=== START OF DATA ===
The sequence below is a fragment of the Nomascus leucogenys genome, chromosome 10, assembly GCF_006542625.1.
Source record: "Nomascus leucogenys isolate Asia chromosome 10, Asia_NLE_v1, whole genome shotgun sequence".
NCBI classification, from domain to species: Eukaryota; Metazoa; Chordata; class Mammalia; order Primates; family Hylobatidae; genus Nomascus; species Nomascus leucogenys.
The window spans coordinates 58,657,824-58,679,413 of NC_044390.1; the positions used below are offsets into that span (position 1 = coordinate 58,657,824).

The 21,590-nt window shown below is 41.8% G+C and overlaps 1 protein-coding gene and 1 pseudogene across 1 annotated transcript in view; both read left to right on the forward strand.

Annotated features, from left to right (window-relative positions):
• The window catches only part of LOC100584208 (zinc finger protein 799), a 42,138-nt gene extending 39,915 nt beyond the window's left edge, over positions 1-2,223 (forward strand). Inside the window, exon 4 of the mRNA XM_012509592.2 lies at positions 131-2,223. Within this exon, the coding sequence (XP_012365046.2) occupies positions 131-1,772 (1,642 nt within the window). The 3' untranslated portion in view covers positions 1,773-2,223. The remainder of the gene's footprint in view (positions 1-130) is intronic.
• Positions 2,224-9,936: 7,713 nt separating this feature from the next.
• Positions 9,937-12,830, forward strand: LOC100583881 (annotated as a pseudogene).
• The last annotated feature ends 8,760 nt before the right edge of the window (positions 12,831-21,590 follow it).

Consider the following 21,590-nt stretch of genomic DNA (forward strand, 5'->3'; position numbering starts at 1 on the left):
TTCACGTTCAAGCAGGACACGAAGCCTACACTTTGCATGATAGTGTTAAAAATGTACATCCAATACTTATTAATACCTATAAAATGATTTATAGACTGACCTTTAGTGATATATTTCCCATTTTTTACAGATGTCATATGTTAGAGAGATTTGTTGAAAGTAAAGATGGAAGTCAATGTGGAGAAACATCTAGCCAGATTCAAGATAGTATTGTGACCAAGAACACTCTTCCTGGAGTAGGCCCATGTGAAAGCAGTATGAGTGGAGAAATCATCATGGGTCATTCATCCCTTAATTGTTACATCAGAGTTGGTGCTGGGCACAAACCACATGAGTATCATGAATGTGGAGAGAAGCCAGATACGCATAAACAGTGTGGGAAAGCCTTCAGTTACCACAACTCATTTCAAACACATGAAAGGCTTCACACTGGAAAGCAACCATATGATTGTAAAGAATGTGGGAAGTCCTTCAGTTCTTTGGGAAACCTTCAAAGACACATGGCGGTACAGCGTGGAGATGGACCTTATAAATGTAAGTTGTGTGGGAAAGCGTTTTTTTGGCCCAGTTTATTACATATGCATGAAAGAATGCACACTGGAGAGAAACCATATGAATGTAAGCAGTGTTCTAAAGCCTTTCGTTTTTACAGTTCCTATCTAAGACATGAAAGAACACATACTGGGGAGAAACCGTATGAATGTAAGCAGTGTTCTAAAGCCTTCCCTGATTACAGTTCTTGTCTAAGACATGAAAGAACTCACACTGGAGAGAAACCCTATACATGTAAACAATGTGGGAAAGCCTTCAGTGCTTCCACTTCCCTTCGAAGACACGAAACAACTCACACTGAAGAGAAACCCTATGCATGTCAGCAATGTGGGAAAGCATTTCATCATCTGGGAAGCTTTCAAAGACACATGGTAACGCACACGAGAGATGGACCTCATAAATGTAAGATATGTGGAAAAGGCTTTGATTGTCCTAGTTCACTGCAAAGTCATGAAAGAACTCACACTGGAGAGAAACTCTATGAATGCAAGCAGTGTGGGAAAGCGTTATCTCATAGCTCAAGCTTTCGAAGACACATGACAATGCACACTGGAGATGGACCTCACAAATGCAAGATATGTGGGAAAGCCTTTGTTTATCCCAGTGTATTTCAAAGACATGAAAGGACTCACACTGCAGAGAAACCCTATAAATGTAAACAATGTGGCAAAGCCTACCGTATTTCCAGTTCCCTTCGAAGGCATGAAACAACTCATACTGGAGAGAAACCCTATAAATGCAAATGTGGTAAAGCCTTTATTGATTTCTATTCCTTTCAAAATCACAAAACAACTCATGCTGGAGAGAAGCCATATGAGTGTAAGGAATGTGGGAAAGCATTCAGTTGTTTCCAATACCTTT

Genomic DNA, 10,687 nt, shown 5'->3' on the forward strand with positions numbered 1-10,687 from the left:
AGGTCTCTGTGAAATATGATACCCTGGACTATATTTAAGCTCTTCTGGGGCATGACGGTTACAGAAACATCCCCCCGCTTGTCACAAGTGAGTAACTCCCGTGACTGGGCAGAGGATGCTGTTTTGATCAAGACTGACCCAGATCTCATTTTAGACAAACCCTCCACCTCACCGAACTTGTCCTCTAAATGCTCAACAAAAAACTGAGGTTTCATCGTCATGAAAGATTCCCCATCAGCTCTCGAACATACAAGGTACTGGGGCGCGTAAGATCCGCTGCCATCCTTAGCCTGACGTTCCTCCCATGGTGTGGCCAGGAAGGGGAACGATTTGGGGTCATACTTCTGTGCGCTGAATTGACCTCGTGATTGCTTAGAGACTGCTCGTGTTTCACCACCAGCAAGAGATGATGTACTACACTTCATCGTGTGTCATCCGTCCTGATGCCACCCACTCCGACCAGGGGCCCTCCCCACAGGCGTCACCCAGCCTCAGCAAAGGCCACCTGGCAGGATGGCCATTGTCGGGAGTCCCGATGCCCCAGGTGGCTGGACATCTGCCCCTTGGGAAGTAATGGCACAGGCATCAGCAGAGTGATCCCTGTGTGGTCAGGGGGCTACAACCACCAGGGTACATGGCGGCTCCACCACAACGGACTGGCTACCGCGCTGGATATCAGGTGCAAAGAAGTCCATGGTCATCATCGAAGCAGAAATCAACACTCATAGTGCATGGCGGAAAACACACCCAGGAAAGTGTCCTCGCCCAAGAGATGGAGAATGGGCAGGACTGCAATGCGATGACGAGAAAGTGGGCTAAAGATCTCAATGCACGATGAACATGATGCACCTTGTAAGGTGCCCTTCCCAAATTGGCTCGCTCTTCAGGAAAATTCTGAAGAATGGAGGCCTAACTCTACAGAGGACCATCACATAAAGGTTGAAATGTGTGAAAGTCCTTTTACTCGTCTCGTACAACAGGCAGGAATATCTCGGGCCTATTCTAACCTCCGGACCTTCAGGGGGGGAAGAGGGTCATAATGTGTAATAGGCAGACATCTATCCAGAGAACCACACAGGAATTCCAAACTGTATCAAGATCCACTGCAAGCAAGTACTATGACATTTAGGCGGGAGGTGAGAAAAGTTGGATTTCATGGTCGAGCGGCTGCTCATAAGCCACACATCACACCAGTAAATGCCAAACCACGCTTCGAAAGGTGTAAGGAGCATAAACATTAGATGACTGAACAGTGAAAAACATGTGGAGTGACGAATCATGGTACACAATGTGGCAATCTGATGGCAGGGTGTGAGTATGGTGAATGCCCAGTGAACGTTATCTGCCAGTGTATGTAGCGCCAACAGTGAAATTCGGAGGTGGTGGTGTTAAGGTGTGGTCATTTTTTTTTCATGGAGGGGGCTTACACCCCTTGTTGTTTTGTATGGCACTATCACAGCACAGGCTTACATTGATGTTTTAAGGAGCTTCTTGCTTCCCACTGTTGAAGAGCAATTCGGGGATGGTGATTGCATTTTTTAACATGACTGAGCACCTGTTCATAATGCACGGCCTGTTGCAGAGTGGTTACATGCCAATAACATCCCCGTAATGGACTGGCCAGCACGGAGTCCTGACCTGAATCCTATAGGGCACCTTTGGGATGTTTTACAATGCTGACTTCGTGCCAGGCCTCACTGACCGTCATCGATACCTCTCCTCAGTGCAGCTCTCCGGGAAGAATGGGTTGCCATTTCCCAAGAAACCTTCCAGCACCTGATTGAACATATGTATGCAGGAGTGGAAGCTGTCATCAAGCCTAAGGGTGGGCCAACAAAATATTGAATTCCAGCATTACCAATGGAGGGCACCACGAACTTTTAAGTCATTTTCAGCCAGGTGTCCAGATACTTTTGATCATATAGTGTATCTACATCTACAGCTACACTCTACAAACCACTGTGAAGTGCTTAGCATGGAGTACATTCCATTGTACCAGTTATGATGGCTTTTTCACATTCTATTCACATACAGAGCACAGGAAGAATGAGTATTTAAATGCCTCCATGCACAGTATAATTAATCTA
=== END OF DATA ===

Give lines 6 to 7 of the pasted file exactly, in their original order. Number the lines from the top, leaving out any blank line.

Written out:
Annotated features, from left to right (window-relative positions):
• The window catches only part of LOC100584208 (zinc finger protein 799), a 42,138-nt gene extending 39,915 nt beyond the window's left edge, over positions 1-2,223 (forward strand). Inside the window, exon 4 of the mRNA XM_012509592.2 lies at positions 131-2,223. Within this exon, the coding sequence (XP_012365046.2) occupies positions 131-1,772 (1,642 nt within the window). The 3' untranslated portion in view covers positions 1,773-2,223. The remainder of the gene's footprint in view (positions 1-130) is intronic.